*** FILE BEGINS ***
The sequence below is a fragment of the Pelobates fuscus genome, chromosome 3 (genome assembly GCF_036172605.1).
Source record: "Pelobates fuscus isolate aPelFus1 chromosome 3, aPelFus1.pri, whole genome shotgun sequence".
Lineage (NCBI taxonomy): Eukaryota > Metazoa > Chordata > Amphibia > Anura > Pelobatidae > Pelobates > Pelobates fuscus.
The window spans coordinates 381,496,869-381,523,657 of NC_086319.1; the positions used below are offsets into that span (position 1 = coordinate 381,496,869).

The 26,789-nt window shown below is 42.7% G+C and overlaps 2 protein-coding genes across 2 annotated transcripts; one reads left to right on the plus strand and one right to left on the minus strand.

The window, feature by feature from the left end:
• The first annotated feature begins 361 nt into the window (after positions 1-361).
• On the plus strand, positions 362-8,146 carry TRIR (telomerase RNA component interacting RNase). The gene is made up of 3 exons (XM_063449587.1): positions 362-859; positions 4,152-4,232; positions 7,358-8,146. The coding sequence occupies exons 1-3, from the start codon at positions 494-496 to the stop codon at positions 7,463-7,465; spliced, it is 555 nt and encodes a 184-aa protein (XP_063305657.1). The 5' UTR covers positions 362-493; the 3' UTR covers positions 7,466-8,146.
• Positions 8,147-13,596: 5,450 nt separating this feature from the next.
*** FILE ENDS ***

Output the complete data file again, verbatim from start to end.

The sequence below is a fragment of the Pelobates fuscus genome, chromosome 3 (genome assembly GCF_036172605.1).
Source record: "Pelobates fuscus isolate aPelFus1 chromosome 3, aPelFus1.pri, whole genome shotgun sequence".
Lineage (NCBI taxonomy): Eukaryota > Metazoa > Chordata > Amphibia > Anura > Pelobatidae > Pelobates > Pelobates fuscus.
The window spans coordinates 381,496,869-381,523,657 of NC_086319.1; the positions used below are offsets into that span (position 1 = coordinate 381,496,869).

The 26,789-nt window shown below is 42.7% G+C and overlaps 2 protein-coding genes across 2 annotated transcripts; one reads left to right on the plus strand and one right to left on the minus strand.

The window, feature by feature from the left end:
• The first annotated feature begins 361 nt into the window (after positions 1-361).
• On the plus strand, positions 362-8,146 carry TRIR (telomerase RNA component interacting RNase). The gene is made up of 3 exons (XM_063449587.1): positions 362-859; positions 4,152-4,232; positions 7,358-8,146. The coding sequence occupies exons 1-3, from the start codon at positions 494-496 to the stop codon at positions 7,463-7,465; spliced, it is 555 nt and encodes a 184-aa protein (XP_063305657.1). The 5' UTR covers positions 362-493; the 3' UTR covers positions 7,466-8,146.
• Positions 8,147-13,596: 5,450 nt separating this feature from the next.